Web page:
But, it's not.
This is about community, but in my weird rambling way that you all are very used to, it's going to take me a bit to get there.
(Disclaimer: I understand all of the criticisms about football and I respect those opinions. This is going somewhere different, though.)
Shoes and I moved to Rural (RURAL) E Washington this year. Most of you know that. Our rural E WA town happens to have a major PAC12 University in it. Random, right? Our town's regular, non student population is about 30,000 (but the county's population is just over 40,000). This is, as I've said before, a company town. (Editor's update: Shoes firmly believes that the year round, non student population is only about 7,000. I can't find this data anywhere, but Shoes is rarely ever incorrect about these things.)
Shoes grew up here, did his undergrad here, has always wanted to come back here.
Well, we're definitely here.
Shoes grew up watching Cougar Football. As in, season ticket holder with his father since Shoes was in the 3rd grade. I made him miss the first home game in something like 15 years last year when I asked him to go to a wedding with me in the Vineyard Town. I don't think I've been forgiven yet for that.
When Shoes was in law school in Seattle, he came home for every home game. When he worked in the Vineyard Town, he made every home game. When I moved to Portland, he did not come to see me on home game weekends. During my school breaks, I went with Shoes and his father to home games when possible. I'm not a veteran Cougar Football Fan. But, I have been going as I've been able to for 4 years now, and I went to all but one home game (and we went to one in Las Vegas!) this year.
Shoes loves Cougar Football.
Many WSU students and alumni love Cougar Football.
But in the past several years, Cougar Football has brought nothing but heartbreak.
You who follow the PAC12 know this.
They've turned "Coug" into a verb. A derogatory verb. As in, "They're going to Coug it." (That does not mean things are going to go well.)
The school even adopted a new slogan a year or so ago: Undefeated Fan. (Because the team, well ...)
WSU hired a fancy new coach this year at the tune of 2.2mil a year. (Don't start. You'll be preaching to the choir.) At the beginning of the year, Cougar Fans were hopeful. Waiting. Anticipatory.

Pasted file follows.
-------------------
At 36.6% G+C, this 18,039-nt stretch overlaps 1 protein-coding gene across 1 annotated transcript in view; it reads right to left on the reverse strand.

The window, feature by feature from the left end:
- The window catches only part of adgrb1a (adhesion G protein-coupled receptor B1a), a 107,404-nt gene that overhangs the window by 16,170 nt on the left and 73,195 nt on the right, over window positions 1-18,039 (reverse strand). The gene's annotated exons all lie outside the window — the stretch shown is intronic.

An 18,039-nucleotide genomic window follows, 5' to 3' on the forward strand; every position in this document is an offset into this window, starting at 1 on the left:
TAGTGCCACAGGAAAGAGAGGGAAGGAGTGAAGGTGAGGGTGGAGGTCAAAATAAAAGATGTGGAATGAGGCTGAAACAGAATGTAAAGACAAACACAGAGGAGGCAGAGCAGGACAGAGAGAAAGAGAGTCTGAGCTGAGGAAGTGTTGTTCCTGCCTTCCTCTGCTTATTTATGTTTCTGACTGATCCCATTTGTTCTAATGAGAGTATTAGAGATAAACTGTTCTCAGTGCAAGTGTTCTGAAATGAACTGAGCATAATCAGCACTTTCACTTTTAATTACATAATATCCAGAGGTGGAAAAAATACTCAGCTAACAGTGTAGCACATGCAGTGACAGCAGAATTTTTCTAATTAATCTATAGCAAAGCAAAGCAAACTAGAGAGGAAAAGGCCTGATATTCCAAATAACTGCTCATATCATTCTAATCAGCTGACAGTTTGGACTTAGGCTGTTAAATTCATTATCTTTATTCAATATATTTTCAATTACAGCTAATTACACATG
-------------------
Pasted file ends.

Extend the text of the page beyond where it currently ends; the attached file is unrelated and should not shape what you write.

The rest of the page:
The season did not go well.
Defeat set in.
And then there was the Apple Cup.
Most state universities have this, I think -- some type of rivalry game between major universities. Apple Cup (because Washington grows Apples, right?) is WSU and UW (and please don't get them mixed up because blood may be drawn ...). The last time WSU won was in 2008. I wasn't even dating Shoes then. We went this year, of course. We always go. Even when it's in Seattle, we go. We weren't expecting much. It hasn't been a good season. Shoes has been saying things he doesn't at all mean (things like, "I'm done with Cougar Football. This is BS.") ESPN scheduled the game the day after Thanksgiving in a town where students LEAVE for the holiday. We were also expecting a low turn out.
And this is what happened. Fast forward to about 12:47.
Apple Cup 2012, WSU over UW, 31-28 in OT
(I tried to embed. It was disabled. Humor me, though, it's important to the real point of this post, which I promise ... I'm getting to ...)
I've posted about this many, many times, but the one thing I've always missed in my life is the experience of having a home town. A tribe. A tradition. Something I belong to. When Furney scored that winning field goal, something electric fried the entire stadium. Well. The Coug Fans anyway. The UW Marching Band stood there with their clarinets hanging from their fingertips and their mouths open, stone silent. Who could blame them? It was a surprise to all of us. Shoes (who is slow to show emotion) was literally jumping up and down with his hands on my shoulders shouting and complete strangers were hugging.
This is something they belong to. They shared in ownership of the experience of the entire season, and then shared in the experience of the win.
I've been having a hard time in this little town. And again, I've spent lots of time in rural communities, so it's not just that's it's small. Although it was just a football game (and in the big picture, it is, in fact, just a football game), it spoke to something that has been running through me for a long time. The need to settle down. The need to develop roots. The need to share in something and belong to something.
Coug Fans, I think, know this. (And let me just say that whomever shoved UW player Sefarian-Jenkins does not represent the mindset of the fan base.) They belong to the each other. They belong to the University. They belong to the team.
Are there more important things in life than football? Sure.
Are there more important things in life than finding your own tribe? Maybe.
Are there more important things in life than sharing in life with others? World peace?
I'm not a Coug. But I do find myself settling into this shared experience and connecting with others. Maybe this company town has something for me, after all. Maybe here, which in many ways tops the list of odd places I've lived, is where I'll start to settle down. Maybe this is the start.
Isn't that a novel idea.